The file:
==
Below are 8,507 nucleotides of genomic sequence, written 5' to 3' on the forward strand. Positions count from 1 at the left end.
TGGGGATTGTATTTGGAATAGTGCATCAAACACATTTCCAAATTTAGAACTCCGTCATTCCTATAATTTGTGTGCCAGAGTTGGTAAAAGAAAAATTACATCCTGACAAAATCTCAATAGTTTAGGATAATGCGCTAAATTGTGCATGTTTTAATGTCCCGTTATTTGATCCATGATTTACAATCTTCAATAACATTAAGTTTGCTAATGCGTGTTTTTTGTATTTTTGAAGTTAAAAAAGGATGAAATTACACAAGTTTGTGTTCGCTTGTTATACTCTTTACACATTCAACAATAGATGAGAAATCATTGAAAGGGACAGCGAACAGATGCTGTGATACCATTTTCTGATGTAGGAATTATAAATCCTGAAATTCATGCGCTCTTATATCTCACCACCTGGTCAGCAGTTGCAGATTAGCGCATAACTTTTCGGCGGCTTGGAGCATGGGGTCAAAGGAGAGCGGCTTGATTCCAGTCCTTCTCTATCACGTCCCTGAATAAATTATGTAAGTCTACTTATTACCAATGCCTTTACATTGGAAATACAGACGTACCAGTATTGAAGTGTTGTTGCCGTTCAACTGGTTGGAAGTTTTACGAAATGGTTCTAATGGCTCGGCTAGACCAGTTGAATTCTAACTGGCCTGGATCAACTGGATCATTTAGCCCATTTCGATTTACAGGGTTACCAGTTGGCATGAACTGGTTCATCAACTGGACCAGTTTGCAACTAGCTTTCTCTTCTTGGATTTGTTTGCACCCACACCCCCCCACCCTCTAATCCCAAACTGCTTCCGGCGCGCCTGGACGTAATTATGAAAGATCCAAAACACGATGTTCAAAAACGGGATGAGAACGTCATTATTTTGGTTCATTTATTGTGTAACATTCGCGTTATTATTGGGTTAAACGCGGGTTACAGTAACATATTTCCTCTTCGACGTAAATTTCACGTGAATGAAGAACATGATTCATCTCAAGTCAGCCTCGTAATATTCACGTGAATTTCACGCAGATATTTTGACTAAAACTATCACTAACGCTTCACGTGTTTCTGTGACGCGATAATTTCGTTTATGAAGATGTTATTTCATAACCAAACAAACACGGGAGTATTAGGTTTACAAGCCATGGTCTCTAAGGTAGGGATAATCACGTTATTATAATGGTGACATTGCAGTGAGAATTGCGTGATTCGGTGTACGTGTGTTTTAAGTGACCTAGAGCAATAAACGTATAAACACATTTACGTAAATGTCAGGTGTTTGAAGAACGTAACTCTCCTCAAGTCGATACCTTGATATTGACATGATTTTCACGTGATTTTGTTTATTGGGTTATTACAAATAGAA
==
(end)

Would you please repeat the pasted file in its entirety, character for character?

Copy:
Below are 8,507 nucleotides of genomic sequence, written 5' to 3' on the forward strand. Positions count from 1 at the left end.
TGGGGATTGTATTTGGAATAGTGCATCAAACACATTTCCAAATTTAGAACTCCGTCATTCCTATAATTTGTGTGCCAGAGTTGGTAAAAGAAAAATTACATCCTGACAAAATCTCAATAGTTTAGGATAATGCGCTAAATTGTGCATGTTTTAATGTCCCGTTATTTGATCCATGATTTACAATCTTCAATAACATTAAGTTTGCTAATGCGTGTTTTTTGTATTTTTGAAGTTAAAAAAGGATGAAATTACACAAGTTTGTGTTCGCTTGTTATACTCTTTACACATTCAACAATAGATGAGAAATCATTGAAAGGGACAGCGAACAGATGCTGTGATACCATTTTCTGATGTAGGAATTATAAATCCTGAAATTCATGCGCTCTTATATCTCACCACCTGGTCAGCAGTTGCAGATTAGCGCATAACTTTTCGGCGGCTTGGAGCATGGGGTCAAAGGAGAGCGGCTTGATTCCAGTCCTTCTCTATCACGTCCCTGAATAAATTATGTAAGTCTACTTATTACCAATGCCTTTACATTGGAAATACAGACGTACCAGTATTGAAGTGTTGTTGCCGTTCAACTGGTTGGAAGTTTTACGAAATGGTTCTAATGGCTCGGCTAGACCAGTTGAATTCTAACTGGCCTGGATCAACTGGATCATTTAGCCCATTTCGATTTACAGGGTTACCAGTTGGCATGAACTGGTTCATCAACTGGACCAGTTTGCAACTAGCTTTCTCTTCTTGGATTTGTTTGCACCCACACCCCCCCACCCTCTAATCCCAAACTGCTTCCGGCGCGCCTGGACGTAATTATGAAAGATCCAAAACACGATGTTCAAAAACGGGATGAGAACGTCATTATTTTGGTTCATTTATTGTGTAACATTCGCGTTATTATTGGGTTAAACGCGGGTTACAGTAACATATTTCCTCTTCGACGTAAATTTCACGTGAATGAAGAACATGATTCATCTCAAGTCAGCCTCGTAATATTCACGTGAATTTCACGCAGATATTTTGACTAAAACTATCACTAACGCTTCACGTGTTTCTGTGACGCGATAATTTCGTTTATGAAGATGTTATTTCATAACCAAACAAACACGGGAGTATTAGGTTTACAAGCCATGGTCTCTAAGGTAGGGATAATCACGTTATTATAATGGTGACATTGCAGTGAGAATTGCGTGATTCGGTGTACGTGTGTTTTAAGTGACCTAGAGCAATAAACGTATAAACACATTTACGTAAATGTCAGGTGTTTGAAGAACGTAACTCTCCTCAAGTCGATACCTTGATATTGACATGATTTTCACGTGATTTTGTTTATTGGGTTATTACAAATAGAA